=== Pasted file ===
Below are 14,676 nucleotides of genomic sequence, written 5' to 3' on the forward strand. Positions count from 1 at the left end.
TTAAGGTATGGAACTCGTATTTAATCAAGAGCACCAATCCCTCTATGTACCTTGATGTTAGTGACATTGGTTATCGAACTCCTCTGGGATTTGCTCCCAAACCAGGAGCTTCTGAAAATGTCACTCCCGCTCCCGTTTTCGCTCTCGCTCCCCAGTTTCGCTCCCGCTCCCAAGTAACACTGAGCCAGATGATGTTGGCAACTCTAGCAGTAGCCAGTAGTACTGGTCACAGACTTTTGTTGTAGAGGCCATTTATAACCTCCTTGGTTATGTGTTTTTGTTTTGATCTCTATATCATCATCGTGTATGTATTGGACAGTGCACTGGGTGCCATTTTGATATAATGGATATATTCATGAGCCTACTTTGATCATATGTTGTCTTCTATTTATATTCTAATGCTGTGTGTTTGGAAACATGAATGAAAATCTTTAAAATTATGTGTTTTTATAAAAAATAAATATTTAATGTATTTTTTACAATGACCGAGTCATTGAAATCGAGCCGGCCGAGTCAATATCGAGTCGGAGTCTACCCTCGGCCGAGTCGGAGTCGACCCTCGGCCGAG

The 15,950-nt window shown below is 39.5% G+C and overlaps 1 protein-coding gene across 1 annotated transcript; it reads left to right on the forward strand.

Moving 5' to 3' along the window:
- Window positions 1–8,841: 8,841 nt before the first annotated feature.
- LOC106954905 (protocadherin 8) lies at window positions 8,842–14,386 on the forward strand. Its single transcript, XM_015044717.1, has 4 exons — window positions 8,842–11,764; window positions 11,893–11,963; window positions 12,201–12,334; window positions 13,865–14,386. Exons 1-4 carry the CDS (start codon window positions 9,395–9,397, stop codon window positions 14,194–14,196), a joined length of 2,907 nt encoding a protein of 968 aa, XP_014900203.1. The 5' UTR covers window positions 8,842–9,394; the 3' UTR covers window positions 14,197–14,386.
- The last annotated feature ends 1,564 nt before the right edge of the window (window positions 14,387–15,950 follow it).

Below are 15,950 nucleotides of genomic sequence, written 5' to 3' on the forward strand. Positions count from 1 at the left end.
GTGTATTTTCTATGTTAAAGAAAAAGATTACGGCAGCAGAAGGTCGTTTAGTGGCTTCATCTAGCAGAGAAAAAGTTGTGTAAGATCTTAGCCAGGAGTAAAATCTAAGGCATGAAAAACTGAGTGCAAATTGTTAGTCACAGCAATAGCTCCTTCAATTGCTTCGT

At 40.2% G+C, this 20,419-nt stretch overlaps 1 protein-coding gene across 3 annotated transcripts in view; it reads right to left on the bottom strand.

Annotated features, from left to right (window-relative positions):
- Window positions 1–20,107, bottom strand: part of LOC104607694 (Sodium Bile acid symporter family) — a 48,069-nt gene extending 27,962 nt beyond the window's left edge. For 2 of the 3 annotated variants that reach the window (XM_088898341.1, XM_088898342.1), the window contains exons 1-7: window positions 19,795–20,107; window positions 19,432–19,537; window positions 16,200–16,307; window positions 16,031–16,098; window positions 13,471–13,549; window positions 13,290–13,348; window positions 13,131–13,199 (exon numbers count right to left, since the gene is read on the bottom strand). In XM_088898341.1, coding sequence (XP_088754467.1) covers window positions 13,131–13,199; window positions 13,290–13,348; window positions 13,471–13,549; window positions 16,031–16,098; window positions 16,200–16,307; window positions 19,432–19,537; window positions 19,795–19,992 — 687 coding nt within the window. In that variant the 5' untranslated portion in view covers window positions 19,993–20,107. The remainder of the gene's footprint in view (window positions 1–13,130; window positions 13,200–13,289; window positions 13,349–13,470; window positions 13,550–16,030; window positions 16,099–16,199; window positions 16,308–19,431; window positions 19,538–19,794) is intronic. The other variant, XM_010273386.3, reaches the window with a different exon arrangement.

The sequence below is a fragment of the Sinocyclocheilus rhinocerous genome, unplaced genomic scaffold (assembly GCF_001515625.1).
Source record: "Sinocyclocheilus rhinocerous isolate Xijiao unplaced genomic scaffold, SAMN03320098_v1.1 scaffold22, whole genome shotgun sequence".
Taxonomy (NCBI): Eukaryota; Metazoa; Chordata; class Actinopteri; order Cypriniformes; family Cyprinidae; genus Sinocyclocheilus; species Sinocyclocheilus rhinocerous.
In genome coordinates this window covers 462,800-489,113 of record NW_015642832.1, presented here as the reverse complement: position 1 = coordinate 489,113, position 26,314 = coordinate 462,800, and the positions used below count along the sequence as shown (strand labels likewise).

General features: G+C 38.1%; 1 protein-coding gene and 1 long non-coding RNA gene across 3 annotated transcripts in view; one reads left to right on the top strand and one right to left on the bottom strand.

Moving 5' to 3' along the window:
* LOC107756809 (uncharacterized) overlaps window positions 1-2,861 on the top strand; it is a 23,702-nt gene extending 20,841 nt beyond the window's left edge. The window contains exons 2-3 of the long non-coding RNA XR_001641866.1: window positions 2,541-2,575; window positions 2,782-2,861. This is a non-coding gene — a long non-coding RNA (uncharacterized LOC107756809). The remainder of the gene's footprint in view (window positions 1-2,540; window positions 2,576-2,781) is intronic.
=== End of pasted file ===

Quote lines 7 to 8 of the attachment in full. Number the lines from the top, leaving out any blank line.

- The last annotated feature ends 1,564 nt before the right edge of the window (window positions 14,387–15,950 follow it).

Below are 15,950 nucleotides of genomic sequence, written 5' to 3' on the forward strand. Positions count from 1 at the left end.